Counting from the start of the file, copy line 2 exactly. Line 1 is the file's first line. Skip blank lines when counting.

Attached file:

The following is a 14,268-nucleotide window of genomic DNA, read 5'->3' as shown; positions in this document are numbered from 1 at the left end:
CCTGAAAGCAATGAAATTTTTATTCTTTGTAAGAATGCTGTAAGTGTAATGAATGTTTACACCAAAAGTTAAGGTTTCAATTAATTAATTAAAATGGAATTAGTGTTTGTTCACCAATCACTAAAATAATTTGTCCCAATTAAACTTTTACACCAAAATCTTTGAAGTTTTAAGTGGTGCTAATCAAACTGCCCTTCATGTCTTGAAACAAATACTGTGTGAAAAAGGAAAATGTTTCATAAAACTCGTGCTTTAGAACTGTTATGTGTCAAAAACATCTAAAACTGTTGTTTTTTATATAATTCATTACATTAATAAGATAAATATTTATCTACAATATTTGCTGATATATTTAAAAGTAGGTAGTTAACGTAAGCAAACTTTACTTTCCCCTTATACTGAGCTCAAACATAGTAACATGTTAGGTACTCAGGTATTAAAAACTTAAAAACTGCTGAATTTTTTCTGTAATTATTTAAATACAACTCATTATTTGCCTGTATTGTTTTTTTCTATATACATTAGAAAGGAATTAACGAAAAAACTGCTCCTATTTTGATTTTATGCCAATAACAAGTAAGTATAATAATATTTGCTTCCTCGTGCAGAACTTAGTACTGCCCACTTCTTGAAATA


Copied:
CCTGAAAGCAATGAAATTTTTATTCTTTGTAAGAATGCTGTAAGTGTAATGAATGTTTACACCAAAAGTTAAGGTTTCAATTAATTAATTAAAATGGAATTAGTGTTTGTTCACCAATCACTAAAATAATTTGTCCCAATTAAACTTTTACACCAAAATCTTTGAAGTTTTAAGTGGTGCTAATCAAACTGCCCTTCATGTCTTGAAACAAATACTGTGTGAAAAAGGAAAATGTTTCATAAAACTCGTGCTTTAGAACTGTTATGTGTCAAAAACATCTAAAACTGTTGTTTTTTATATAATTCATTACATTAATAAGATAAATATTTATCTACAATATTTGCTGATATATTTAAAAGTAGGTAGTTAACGTAAGCAAACTTTACTTTCCCCTTATACTGAGCTCAAACATAGTAACATGTTAGGTACTCAGGTATTAAAAACTTAAAAACTGCTGAATTTTTTCTGTAATTATTTAAATACAACTCATTATTTGCCTGTATTGTTTTTTTCTATATACATTAGAAAGGAATTAACGAAAAAACTGCTCCTATTTTGATTTTATGCCAATAACAAGTAAGTATAATAATATTTGCTTCCTCGTGCAGAACTTAGTACTGCCCACTTCTTGAAATA